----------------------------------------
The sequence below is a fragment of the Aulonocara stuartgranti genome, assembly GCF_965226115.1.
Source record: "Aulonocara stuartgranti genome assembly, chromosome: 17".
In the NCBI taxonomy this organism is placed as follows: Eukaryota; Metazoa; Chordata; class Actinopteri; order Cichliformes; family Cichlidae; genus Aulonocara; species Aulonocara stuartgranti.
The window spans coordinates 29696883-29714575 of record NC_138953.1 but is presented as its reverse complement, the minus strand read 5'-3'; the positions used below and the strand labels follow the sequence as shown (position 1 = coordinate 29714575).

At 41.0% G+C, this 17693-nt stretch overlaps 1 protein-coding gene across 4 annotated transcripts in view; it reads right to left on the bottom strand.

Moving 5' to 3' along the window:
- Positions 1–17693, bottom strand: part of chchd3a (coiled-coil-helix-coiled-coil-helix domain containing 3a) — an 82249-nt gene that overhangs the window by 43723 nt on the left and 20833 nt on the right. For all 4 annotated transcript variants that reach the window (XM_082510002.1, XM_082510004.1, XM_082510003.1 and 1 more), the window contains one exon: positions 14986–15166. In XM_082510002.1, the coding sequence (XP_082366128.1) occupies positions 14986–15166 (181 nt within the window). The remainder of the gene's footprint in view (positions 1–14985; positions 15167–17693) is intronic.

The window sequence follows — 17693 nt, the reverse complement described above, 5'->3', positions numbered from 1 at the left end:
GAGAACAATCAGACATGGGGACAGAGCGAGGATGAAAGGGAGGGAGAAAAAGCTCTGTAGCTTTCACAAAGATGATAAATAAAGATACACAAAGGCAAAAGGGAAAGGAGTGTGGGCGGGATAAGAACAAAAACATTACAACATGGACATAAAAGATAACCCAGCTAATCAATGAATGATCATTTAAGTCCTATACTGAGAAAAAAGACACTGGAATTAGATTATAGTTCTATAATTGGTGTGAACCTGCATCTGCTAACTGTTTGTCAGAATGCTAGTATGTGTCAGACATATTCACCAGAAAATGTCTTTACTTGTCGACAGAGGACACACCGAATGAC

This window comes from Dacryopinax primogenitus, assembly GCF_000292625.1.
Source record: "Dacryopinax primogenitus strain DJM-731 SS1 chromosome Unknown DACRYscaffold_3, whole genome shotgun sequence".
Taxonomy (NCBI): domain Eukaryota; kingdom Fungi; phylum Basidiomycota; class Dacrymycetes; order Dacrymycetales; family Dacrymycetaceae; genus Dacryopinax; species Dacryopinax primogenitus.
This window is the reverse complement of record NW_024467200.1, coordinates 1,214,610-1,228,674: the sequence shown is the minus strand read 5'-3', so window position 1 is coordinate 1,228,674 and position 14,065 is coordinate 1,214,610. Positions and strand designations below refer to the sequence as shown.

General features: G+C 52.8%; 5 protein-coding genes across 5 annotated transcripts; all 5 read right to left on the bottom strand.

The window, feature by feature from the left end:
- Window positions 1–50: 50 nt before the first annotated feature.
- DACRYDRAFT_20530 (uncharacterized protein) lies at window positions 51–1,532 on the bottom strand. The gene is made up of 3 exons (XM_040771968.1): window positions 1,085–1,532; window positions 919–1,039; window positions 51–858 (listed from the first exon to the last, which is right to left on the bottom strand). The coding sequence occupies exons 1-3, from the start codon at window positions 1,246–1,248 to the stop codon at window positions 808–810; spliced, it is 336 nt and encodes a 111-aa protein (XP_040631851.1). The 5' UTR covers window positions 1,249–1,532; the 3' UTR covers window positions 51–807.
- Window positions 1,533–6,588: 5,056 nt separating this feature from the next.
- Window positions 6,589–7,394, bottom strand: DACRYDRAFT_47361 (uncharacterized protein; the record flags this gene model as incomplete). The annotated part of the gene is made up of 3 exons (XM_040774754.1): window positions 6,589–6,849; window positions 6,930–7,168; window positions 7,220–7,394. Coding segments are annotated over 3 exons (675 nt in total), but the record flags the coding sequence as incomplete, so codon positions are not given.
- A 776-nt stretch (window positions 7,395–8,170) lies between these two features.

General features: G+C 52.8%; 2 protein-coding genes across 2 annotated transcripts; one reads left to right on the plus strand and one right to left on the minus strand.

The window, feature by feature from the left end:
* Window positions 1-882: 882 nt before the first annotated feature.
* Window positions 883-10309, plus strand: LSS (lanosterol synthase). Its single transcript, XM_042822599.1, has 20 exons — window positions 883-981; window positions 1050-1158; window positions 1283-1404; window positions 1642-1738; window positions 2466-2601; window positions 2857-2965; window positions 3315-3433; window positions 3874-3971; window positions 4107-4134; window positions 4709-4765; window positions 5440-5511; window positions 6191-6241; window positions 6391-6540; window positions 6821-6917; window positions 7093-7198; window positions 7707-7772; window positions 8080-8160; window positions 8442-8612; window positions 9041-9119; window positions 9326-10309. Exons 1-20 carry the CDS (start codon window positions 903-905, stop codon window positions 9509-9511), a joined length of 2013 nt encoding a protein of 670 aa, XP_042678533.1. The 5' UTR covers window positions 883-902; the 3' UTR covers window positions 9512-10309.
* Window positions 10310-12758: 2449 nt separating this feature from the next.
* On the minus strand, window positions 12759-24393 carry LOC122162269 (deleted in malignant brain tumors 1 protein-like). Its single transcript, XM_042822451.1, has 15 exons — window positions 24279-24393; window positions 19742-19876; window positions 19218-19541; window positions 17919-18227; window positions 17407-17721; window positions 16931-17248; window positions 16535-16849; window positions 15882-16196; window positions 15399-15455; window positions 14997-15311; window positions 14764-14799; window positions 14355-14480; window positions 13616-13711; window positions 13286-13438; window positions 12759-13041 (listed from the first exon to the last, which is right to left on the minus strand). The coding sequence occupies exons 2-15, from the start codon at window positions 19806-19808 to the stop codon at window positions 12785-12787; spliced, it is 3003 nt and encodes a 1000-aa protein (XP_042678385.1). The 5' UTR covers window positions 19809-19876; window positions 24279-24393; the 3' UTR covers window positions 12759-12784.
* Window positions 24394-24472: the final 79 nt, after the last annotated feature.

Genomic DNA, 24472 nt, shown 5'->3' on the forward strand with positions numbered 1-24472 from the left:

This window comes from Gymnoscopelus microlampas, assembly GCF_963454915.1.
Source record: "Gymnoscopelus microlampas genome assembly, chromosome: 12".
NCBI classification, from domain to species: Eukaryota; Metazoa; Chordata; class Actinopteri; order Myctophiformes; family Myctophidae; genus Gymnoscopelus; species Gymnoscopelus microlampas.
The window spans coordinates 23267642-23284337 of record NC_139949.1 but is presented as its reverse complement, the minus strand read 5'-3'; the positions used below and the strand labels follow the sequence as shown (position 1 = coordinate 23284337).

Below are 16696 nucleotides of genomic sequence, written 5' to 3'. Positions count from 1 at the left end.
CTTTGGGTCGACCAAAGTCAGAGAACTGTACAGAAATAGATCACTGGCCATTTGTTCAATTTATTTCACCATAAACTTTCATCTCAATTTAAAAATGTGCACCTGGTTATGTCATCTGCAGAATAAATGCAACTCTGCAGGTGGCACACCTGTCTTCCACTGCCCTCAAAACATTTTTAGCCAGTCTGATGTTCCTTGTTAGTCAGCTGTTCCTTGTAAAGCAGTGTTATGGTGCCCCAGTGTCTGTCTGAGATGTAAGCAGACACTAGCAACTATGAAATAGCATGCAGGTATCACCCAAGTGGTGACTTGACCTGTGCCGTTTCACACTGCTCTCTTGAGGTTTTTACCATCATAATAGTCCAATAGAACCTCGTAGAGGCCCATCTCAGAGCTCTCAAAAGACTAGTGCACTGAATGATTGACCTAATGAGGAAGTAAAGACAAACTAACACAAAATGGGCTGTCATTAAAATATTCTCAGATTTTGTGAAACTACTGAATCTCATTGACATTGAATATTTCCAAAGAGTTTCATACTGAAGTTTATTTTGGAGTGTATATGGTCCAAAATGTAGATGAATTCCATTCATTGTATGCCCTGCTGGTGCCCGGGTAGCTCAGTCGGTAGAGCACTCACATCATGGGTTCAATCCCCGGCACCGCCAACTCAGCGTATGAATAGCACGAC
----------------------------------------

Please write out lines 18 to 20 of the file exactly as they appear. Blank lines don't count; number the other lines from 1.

- Window positions 1,533–6,588: 5,056 nt separating this feature from the next.
- Window positions 6,589–7,394, bottom strand: DACRYDRAFT_47361 (uncharacterized protein; the record flags this gene model as incomplete). The annotated part of the gene is made up of 3 exons (XM_040774754.1): window positions 6,589–6,849; window positions 6,930–7,168; window positions 7,220–7,394. Coding segments are annotated over 3 exons (675 nt in total), but the record flags the coding sequence as incomplete, so codon positions are not given.
- A 776-nt stretch (window positions 7,395–8,170) lies between these two features.